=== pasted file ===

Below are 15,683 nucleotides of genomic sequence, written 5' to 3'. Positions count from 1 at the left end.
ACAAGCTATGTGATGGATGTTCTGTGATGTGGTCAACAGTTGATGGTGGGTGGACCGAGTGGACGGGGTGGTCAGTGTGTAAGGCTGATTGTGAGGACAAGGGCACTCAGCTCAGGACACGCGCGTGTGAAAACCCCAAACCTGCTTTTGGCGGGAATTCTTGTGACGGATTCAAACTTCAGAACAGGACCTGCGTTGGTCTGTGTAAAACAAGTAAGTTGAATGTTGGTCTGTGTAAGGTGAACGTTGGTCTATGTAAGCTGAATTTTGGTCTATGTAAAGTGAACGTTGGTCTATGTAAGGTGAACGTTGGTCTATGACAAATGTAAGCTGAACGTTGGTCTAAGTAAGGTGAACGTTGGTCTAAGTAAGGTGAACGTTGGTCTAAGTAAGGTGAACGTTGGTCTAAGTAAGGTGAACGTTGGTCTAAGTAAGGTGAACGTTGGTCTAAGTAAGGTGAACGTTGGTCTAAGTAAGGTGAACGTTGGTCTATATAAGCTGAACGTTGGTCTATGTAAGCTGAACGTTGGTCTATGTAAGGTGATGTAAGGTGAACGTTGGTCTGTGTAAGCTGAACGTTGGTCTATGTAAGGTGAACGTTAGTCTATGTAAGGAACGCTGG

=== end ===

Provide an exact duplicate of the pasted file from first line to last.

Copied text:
Below are 15,683 nucleotides of genomic sequence, written 5' to 3'. Positions count from 1 at the left end.
ACAAGCTATGTGATGGATGTTCTGTGATGTGGTCAACAGTTGATGGTGGGTGGACCGAGTGGACGGGGTGGTCAGTGTGTAAGGCTGATTGTGAGGACAAGGGCACTCAGCTCAGGACACGCGCGTGTGAAAACCCCAAACCTGCTTTTGGCGGGAATTCTTGTGACGGATTCAAACTTCAGAACAGGACCTGCGTTGGTCTGTGTAAAACAAGTAAGTTGAATGTTGGTCTGTGTAAGGTGAACGTTGGTCTATGTAAGCTGAATTTTGGTCTATGTAAAGTGAACGTTGGTCTATGTAAGGTGAACGTTGGTCTATGACAAATGTAAGCTGAACGTTGGTCTAAGTAAGGTGAACGTTGGTCTAAGTAAGGTGAACGTTGGTCTAAGTAAGGTGAACGTTGGTCTAAGTAAGGTGAACGTTGGTCTAAGTAAGGTGAACGTTGGTCTAAGTAAGGTGAACGTTGGTCTAAGTAAGGTGAACGTTGGTCTATATAAGCTGAACGTTGGTCTATGTAAGCTGAACGTTGGTCTATGTAAGGTGATGTAAGGTGAACGTTGGTCTGTGTAAGCTGAACGTTGGTCTATGTAAGGTGAACGTTAGTCTATGTAAGGAACGCTGG